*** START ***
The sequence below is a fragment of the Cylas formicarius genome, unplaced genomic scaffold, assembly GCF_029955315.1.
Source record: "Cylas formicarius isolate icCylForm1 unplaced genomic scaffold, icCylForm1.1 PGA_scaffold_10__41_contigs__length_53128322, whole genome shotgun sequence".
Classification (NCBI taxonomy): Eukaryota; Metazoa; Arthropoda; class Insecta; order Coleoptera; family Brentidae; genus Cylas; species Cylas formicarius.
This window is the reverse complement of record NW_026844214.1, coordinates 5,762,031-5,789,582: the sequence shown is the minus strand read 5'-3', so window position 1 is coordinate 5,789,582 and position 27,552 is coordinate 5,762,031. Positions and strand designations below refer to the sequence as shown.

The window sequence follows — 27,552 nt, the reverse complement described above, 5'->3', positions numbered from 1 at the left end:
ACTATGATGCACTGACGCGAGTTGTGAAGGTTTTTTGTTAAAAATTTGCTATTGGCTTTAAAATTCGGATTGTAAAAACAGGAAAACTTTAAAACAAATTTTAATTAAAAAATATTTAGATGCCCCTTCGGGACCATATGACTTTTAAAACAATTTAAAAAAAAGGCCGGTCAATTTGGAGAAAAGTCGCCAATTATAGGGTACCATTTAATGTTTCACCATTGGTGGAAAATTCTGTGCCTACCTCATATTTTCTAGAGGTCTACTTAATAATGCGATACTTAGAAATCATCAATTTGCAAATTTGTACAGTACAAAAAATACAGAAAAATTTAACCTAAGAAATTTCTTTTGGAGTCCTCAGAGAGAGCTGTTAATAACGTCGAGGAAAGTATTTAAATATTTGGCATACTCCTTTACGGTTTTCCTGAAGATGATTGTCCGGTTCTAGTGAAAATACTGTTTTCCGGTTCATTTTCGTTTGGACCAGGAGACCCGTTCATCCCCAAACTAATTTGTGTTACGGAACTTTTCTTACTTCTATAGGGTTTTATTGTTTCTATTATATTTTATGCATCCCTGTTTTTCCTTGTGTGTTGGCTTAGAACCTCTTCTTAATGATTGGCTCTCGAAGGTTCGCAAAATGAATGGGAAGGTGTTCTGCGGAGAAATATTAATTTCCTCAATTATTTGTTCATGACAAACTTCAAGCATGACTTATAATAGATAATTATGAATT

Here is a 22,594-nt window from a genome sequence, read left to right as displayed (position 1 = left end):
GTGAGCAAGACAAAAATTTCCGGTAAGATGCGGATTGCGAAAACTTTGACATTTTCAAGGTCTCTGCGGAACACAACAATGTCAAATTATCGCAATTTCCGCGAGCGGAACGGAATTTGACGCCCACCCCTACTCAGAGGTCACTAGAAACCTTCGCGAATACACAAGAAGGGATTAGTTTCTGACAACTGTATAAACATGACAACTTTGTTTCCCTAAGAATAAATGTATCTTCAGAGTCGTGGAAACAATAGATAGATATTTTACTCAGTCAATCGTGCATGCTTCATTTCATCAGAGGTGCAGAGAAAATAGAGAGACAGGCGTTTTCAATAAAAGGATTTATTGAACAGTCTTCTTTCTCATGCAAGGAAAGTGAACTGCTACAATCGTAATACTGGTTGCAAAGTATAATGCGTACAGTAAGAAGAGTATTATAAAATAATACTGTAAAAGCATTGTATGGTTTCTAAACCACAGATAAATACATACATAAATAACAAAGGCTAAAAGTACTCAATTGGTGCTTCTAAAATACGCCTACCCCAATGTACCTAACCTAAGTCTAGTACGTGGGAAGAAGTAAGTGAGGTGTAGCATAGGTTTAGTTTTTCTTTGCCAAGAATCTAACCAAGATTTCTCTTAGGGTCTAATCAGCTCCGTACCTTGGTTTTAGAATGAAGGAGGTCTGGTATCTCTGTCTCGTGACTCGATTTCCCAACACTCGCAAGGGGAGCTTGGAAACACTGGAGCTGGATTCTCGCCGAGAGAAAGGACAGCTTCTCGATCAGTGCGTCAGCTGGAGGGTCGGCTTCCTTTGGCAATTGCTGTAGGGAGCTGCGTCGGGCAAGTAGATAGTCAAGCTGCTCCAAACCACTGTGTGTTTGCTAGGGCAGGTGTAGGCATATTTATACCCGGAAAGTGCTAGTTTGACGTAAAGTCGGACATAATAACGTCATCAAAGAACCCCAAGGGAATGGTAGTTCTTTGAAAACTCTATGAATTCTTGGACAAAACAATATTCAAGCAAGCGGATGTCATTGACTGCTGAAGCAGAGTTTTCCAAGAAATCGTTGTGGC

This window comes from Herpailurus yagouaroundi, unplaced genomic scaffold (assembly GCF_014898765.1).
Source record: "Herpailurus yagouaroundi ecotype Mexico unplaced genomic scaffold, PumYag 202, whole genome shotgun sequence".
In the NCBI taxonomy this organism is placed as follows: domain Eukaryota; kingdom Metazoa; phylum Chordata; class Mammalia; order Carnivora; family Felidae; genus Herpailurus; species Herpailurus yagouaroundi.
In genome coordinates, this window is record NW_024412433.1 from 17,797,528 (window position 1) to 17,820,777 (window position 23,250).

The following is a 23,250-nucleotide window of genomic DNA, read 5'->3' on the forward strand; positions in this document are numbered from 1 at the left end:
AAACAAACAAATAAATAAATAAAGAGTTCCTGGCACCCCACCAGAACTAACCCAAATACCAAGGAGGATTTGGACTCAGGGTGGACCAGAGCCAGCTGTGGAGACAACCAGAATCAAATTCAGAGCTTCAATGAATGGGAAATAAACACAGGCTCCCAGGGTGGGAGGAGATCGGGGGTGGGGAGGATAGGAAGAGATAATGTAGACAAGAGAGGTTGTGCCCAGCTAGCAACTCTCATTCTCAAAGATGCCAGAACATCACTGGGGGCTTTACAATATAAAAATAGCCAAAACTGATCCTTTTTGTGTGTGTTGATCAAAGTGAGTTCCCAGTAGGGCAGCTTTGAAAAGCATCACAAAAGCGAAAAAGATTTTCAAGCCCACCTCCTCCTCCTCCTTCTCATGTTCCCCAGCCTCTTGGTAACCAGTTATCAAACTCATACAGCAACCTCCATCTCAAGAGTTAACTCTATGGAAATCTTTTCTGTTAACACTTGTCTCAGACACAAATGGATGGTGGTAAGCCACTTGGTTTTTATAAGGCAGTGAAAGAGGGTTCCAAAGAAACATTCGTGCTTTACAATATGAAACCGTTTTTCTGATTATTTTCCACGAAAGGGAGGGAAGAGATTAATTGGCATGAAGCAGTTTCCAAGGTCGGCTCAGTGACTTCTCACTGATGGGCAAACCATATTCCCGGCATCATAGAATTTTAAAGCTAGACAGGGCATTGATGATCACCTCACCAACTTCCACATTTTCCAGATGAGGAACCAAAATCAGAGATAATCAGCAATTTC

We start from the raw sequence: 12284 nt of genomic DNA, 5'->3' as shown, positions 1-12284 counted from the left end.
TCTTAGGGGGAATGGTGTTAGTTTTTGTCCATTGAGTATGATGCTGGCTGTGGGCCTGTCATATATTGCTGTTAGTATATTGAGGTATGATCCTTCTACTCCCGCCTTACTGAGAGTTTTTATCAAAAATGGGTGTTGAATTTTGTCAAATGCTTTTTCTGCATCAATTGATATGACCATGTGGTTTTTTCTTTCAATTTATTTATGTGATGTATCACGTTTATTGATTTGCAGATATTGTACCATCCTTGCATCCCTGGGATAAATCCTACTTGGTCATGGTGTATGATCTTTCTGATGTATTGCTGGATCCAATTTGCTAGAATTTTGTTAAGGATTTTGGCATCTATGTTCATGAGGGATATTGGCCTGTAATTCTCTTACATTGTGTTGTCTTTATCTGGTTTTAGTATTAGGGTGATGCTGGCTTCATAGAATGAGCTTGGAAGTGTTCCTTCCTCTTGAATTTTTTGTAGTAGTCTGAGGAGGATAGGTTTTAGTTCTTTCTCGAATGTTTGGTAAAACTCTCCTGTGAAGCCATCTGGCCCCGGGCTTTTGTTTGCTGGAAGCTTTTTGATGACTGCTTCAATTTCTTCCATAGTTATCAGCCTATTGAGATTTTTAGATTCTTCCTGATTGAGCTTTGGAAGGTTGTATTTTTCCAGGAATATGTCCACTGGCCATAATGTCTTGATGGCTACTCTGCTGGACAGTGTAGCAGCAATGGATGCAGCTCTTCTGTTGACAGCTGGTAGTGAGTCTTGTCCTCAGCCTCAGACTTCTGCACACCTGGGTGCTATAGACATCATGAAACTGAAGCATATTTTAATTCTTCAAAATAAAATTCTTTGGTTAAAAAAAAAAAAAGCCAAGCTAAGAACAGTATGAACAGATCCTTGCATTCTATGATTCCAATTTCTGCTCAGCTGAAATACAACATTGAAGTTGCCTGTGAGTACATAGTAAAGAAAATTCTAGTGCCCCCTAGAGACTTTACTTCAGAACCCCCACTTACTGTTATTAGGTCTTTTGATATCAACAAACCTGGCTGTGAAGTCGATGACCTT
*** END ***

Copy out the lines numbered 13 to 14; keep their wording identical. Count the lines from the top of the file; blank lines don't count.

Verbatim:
The following is a 23,250-nucleotide window of genomic DNA, read 5'->3' on the forward strand; positions in this document are numbered from 1 at the left end:
AAACAAACAAATAAATAAATAAAGAGTTCCTGGCACCCCACCAGAACTAACCCAAATACCAAGGAGGATTTGGACTCAGGGTGGACCAGAGCCAGCTGTGGAGACAACCAGAATCAAATTCAGAGCTTCAATGAATGGGAAATAAACACAGGCTCCCAGGGTGGGAGGAGATCGGGGGTGGGGAGGATAGGAAGAGATAATGTAGACAAGAGAGGTTGTGCCCAGCTAGCAACTCTCATTCTCAAAGATGCCAGAACATCACTGGGGGCTTTACAATATAAAAATAGCCAAAACTGATCCTTTTTGTGTGTGTTGATCAAAGTGAGTTCCCAGTAGGGCAGCTTTGAAAAGCATCACAAAAGCGAAAAAGATTTTCAAGCCCACCTCCTCCTCCTCCTTCTCATGTTCCCCAGCCTCTTGGTAACCAGTTATCAAACTCATACAGCAACCTCCATCTCAAGAGTTAACTCTATGGAAATCTTTTCTGTTAACACTTGTCTCAGACACAAATGGATGGTGGTAAGCCACTTGGTTTTTATAAGGCAGTGAAAGAGGGTTCCAAAGAAACATTCGTGCTTTACAATATGAAACCGTTTTTCTGATTATTTTCCACGAAAGGGAGGGAAGAGATTAATTGGCATGAAGCAGTTTCCAAGGTCGGCTCAGTGACTTCTCACTGATGGGCAAACCATATTCCCGGCATCATAGAATTTTAAAGCTAGACAGGGCATTGATGATCACCTCACCAACTTCCACATTTTCCAGATGAGGAACCAAAATCAGAGATAATCAGCAATTTC